Visualizing the weight of transported goods

Suppose that you have a transportation company owning many trucks that constantly travel between some cities to deliver goods. Your drivers already know how to optimize the value they deliver and the routes through which they deliver it. Now you would like to know how much weight is actually transported through each route to seek which ones matter more/less. To be able to make the decision, you decide to install sensors in each truck to give you this information in real time. You collect the data, but there is the problem that you have too much of it. Your drivers serve many routes and through each route travel several trucks in both directions every single day. But the number of cities your company serves is relatively limited: München, Leipzig, Aachen, Koblenz, Dresden, Dortmund, Frankfurt/Main, Stuttgart, Osnabrück, Ulm, Berlin and Köln. You would like to have a clear way of seeing which pairs of cities are responsible for most of the weight transported. The following simple code could help with that:

from itertools import combinations import matplotlib.pyplot as plt def label_if_unseen(city, lat, lon): if city not in seen_cities: plt.annotate(city, xy=(lon, lat), xytext=(lon, lat - txt_voffset), ha='center', fontsize=9, fontweight='bold', alpha=0.6) seen_cities.add(city) route_kgs = { ('Berlin', 'Stuttgart'): 320, ('Frankfurt/Main', 'Ulm'): 120, ('Koblenz', 'Stuttgart'): 265, ('München', 'Ulm'): 36, ('Aachen', 'Osnabrück'): 92, ('Dresden', 'Dortmund'): 114, ('Dortmund', 'Köln'): 74, ('Dortmund', 'Frankfurt/Main'): 195, ('Frankfurt/Main', 'Leipzig'): 167, ('Frankfurt/Main', 'Dresden'): 95, ('Berlin', 'Frankfurt/Main'): 180, ('Aachen', 'Ulm'): 128, ('Leipzig', 'München'): 64, ('München', 'Aachen'): 87, ('Köln', 'Leipzig'): 92, ('Köln', 'Koblenz'): 54, ('Koblenz', 'Dresden'): 63, ('Stuttgart', 'Osnabrück'): 110, ('Dresden', 'Ulm'): 135, ('Berlin', 'Aachen'): 71, ('Dresden', 'Köln'): 55, ('Leipzig', 'Stuttgart'): 104, ('Leipzig', 'Aachen'): 85, ('Ulm', 'Leipzig'): 82, ('Frankfurt/Main', 'Koblenz'): 63, ('Berlin', 'Köln'): 215, ('Dresden', 'Aachen'): 111, ('Dortmund', 'Dresden'): 81, ('Aachen', 'Stuttgart'): 115, ('Köln', 'Osnabrück'): 92, ('Osnabrück', 'Ulm'): 73, ('Dortmund', 'Dresden'): 125, ('Köln', 'Frankfurt/Main'): 150, ('Frankfurt/Main', 'Berlin'): 180, ('Berlin', 'Dortmund'): 167, ('Koblenz', 'Dresden'): 89, ('Leipzig', 'Berlin'): 140, ('München', 'Osnabrück'): 90, ('Stuttgart', 'Aachen'): 96, ('Ulm', 'Berlin'): 88, ('Köln', 'Osnabrück'): 34, ('Stuttgart', 'Berlin'): 102, ('Aachen', 'München'): 85, ('Dortmund', 'Stuttgart'): 145, ('Osnabrück', 'Leipzig'): 44, ('Koblenz', 'Frankfurt/Main'): 67, ('Osnabrück', 'Ulm'): 82, ('Berlin', 'Koblenz'): 124, ('Ulm', 'Dresden'): 94, ('Koblenz', 'Frankfurt/Main'): 64, ('Berlin', 'Dortmund'): 167, ('Osnabrück', 'Dortmund'): 68, ('Dresden', 'Stuttgart'): 56, ('Stuttgart', 'Dresden'): 86, ('Aachen', 'Ulm'): 64, ('Dresden', 'Leipzig'): 75, ('Koblenz', 'Dresden'): 86, ('Osnabrück', 'Aachen'): 56, ('Berlin', 'Frankfurt/Main'): 110, ('Koblenz', 'Aachen'): 84, ('Berlin', 'Ulm'): 115, ('Köln', 'Ulm'): 87, ('Köln', 'Osnabrück'): 93, ('Frankfurt/Main', 'Aachen'): 66, ('Frankfurt/Main', 'München'): 177, ('München', 'Berlin'): 148, ('Dresden', 'Aachen'): 92, ('Köln', 'München'): 115, ('München', 'Berlin'): 214, ('Berlin', 'Köln'): 122, ('Aachen', 'Frankfurt/Main'): 112, ('Dortmund', 'Berlin'): 127, ('Dresden', 'Koblenz'): 69, ('Berlin', 'Ulm'): 112, ('Osnabrück', 'Leipzig'): 103, ('Stuttgart', 'Frankfurt/Main'): 157, ('Dresden', 'Stuttgart'): 92, ('Berlin', 'Aachen'): 85, ('Koblenz', 'Dresden'): 75, ('Köln', 'Frankfurt/Main'): 93, ('Leipzig', 'Ulm'): 82, ('Berlin', 'Leipzig'): 115, ('Stuttgart', 'Berlin'): 183, ('Stuttgart', 'Frankfurt/Main'): 115, ('Köln', 'Aachen'): 90, ('Frankfurt/Main', 'Aachen'): 55, ('Koblenz', 'Aachen'): 67, ('Dortmund', 'Aachen'): 100, ('Dortmund', 'Berlin'): 112, ('Dresden', 'Dortmund'): 78, ('Köln', 'Dortmund'): 129, ('Köln', 'Ulm'): 88, ('Koblenz', 'Dortmund'): 94, ('Koblenz', 'Aachen'): 67, ('Dresden', 'Frankfurt/Main'): 117, ('Köln', 'Frankfurt/Main'): 82, ('Leipzig', 'Köln'): 84, ('Ulm', 'Stuttgart'): 77, ('Dortmund', 'München'): 134, ('Koblenz', 'Leipzig'): 114, ('Köln', 'München'): 176, ('Dresden', 'Stuttgart'): 112, ('Ulm', 'Osnabrück'): 65, ('Ulm', 'Dortmund'): 114, ('Frankfurt/Main', 'Dortmund'): 85, ('Stuttgart', 'Dortmund'): 121, ('Leipzig', 'Stuttgart'): 105, ('Dresden', 'Frankfurt/Main'): 95, ('Osnabrück', 'Dresden'): 66, ('Köln', 'Dresden'): 92, ('Stuttgart', 'Dortmund'): 132, ('Ulm', 'Leipzig'): 88, ('Koblenz', 'Berlin'): 81, ('Frankfurt/Main', 'Dresden'): 70, ('Aachen', 'Koblenz'): 58, ('Köln', 'Dresden'): 65, ('Dortmund', 'Berlin'): 112, ('Stuttgart', 'Frankfurt/Main'): 138, ('Ulm', 'Dortmund'): 77, ('Ulm', 'Dresden'): 69, ('Berlin', 'München'): 308, ('Dortmund', 'München'): 197, ('München', 'Osnabrück'): 76, ('München', 'Koblenz'): 97, ('Osnabrück', 'Koblenz'): 69, ('Osnabrück', 'Aachen'): 59, ('Stuttgart', 'Dortmund'): 95, ('Koblenz', 'Köln'): 65, ('Stuttgart', 'Frankfurt/Main'): 160, ('Frankfurt/Main', 'Ulm'): 120, ('München', 'Ulm'): 96, ('Dresden', 'München'): 85, ('Stuttgart', 'Koblenz'): 68 } city_lat_lons = { 'München': (48.135125, 11.581980), 'Leipzig': (51.339695, 12.373075), 'Aachen': (50.775346, 6.083887), 'Koblenz': (50.356943, 7.588996), 'Dresden': (51.050409, 13.737262), 'Dortmund': (51.513587, 7.465298), 'Frankfurt/Main': (50.110922, 8.682127), 'Stuttgart': (48.775846, 9.182932), 'Osnabrück': (52.279911, 8.047179), 'Stuttgart': (48.775846, 9.182932), 'Ulm': (48.401082, 9.987608), 'Berlin': (52.520007, 13.404954), 'Köln': (50.937531, 6.960279) } route_keys = route_kgs.keys() city_lat_lons_items = city_lat_lons.items() s = set() for c1, c2 in route_keys: s |= set([c1, c2]) total_weights = {(c1,c2): 0 for c1, c2 in combinations(s, 2)} for (c1, c2), w in route_kgs.items(): if (c1, c2) in total_weights: total_weights[(c1, c2)] += w if (c2, c1) in total_weights: total_weights[(c2, c1)] += w sorted_weights = sorted(total_weights.items(), key = lambda x: x[1], reverse=True) max_weight = sorted_weights[0][1] txt_hoffset, txt_voffset = 0.7, 0.12 legendx, legendy = 5.7, 47.8 show_labels_in_legend = 5 color = '#D48F5C' seen_cities = set() plt.figure(figsize=(6,8)) plt.title('Routes by total weight transported') for (c1, c2), w in total_weights.items(): c1lat, c1lon = city_lat_lons[c1] c2lat, c2lon = city_lat_lons[c2] normw = w / max_weight plt.plot((c1lon, c2lon), (c1lat, c2lat), '-', color=color, lw=0.2 + 2.4*normw, alpha=normw) label_if_unseen(c1, c1lat, c1lon) label_if_unseen(c2, c2lat, c2lon) lats = [v[0] for _, v in city_lat_lons_items] lons = [v[1] for _, v in city_lat_lons_items] plt.scatter(lons, lats, s=40, facecolor=color, lw=0.5) for i, ((c1, c2), w) in enumerate(sorted_weights[:show_labels_in_legend]): ly = (show_labels_in_legend - i) * txt_voffset plt.text(legendx, legendy + ly, str(w) + 'kg', fontsize=9, fontstyle='italic') plt.text(legendx + txt_hoffset, legendy + ly, '-> %s - %s' % (c1, c2), fontsize=9) plt.xlabel('longitude') plt.ylabel('latitude') plt.tight_layout() plt.show()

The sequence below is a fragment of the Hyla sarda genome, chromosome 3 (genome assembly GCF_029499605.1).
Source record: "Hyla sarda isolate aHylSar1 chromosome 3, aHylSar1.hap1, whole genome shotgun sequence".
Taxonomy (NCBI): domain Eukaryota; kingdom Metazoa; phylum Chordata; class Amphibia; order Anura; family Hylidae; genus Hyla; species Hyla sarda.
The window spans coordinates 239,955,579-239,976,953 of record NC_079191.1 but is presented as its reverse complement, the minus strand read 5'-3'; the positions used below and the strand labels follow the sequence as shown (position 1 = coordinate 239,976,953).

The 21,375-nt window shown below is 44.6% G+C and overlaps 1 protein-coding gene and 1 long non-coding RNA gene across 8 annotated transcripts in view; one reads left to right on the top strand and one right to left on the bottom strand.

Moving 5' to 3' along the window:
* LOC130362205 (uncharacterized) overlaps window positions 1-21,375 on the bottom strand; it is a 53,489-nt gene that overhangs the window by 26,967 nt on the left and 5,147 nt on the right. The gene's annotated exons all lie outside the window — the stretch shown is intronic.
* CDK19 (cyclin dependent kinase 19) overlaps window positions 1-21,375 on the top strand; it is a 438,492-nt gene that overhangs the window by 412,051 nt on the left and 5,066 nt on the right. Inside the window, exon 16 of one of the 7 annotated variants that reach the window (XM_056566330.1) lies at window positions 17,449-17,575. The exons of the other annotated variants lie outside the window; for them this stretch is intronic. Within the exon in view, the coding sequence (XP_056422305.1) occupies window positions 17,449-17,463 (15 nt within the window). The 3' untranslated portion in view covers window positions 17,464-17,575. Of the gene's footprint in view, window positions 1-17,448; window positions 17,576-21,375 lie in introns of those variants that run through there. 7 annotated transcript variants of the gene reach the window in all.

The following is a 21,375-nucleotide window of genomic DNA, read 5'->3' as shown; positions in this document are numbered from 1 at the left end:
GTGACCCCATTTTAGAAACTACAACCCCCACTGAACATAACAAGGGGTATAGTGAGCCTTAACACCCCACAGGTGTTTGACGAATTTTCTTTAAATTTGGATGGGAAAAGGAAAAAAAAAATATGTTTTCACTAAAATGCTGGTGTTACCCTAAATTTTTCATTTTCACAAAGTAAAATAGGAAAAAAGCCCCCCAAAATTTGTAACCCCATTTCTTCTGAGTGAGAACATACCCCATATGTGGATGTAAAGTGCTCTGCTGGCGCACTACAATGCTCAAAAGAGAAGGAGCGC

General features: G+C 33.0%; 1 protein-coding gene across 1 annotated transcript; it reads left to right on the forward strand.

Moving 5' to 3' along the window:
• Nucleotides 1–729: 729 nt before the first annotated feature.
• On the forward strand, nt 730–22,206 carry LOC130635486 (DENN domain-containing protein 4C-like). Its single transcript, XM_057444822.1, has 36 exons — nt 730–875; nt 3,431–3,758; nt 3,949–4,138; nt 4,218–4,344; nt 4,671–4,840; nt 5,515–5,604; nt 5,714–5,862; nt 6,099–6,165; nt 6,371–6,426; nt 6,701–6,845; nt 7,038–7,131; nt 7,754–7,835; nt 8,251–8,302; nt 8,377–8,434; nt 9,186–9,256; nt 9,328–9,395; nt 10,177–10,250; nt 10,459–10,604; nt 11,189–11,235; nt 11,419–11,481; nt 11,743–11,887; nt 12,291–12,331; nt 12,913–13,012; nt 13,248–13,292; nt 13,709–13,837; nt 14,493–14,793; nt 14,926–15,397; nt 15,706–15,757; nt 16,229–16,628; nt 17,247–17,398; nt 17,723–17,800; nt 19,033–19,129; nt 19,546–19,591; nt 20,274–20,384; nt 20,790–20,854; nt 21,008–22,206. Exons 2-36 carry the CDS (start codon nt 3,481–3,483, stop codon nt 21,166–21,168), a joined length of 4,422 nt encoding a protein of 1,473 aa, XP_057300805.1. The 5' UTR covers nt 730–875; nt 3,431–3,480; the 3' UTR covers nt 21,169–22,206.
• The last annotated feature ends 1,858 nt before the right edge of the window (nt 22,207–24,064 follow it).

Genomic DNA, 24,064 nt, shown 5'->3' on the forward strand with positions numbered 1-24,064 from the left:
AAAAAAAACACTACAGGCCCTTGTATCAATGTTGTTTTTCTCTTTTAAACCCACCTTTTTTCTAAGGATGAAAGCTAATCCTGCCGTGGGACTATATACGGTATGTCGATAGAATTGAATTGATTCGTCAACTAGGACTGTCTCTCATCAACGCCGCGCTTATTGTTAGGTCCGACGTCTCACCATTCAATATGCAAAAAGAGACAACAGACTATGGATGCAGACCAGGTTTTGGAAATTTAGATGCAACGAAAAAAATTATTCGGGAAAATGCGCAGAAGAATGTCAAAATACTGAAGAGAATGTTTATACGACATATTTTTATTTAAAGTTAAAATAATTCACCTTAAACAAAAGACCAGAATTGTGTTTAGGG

We start with the definition of a helper function that will be responsible for drawing city labels if they haven't already been drawn. Then we define a dictionary having tuples as keys, describing the cities and values describing the weight transported between them by one of the existing trucks. The dictionary contains every known course. Since we know the cities, we define their latitude and longitude coordinates to be able to use them once needed. We create all possible route combinations between two cities. Remember that if we have A and B, this won't include B and A. We use these combinations to create a compact dictionary, initialized with zeros that will hold the total weights computated for each route. Once we sum the weights by route, we sort them to find the maximum (so that we can normalize line widths and alpha values on our graphic) and to show a small legend having the five routes with the most weight transported. We plot the lines between the cities, adjusting the line width and alpha values. We add the labels if needed. We add the city points by a single call to the scatter function (which is usually more expensive than the plot function). And we plot the legend, each line consisting of two texts showing the total weight (in kg) and the route. We may have used a single text, but this gives more opportunities for styling The picture looks so:

Visualization of the total weight of transported goods through multiple routes

We see immediately the two thick lines corresponding to the routes Berlin-Stuttgart and Berlin-Мünchen, while routes with less weight appear more muted. That they are presented with straight lines here, where in reality the roads aren't, is an oversimplification. Using this method we can draw large networks (eventually without the labels), to see immediately which connections appear to have more weight: in the sense of weight, cost or something else. If we have the exact coordinates, we can draw without having to rely on a specialized graph drawing library like networkx, since it can produce more randomized layouts.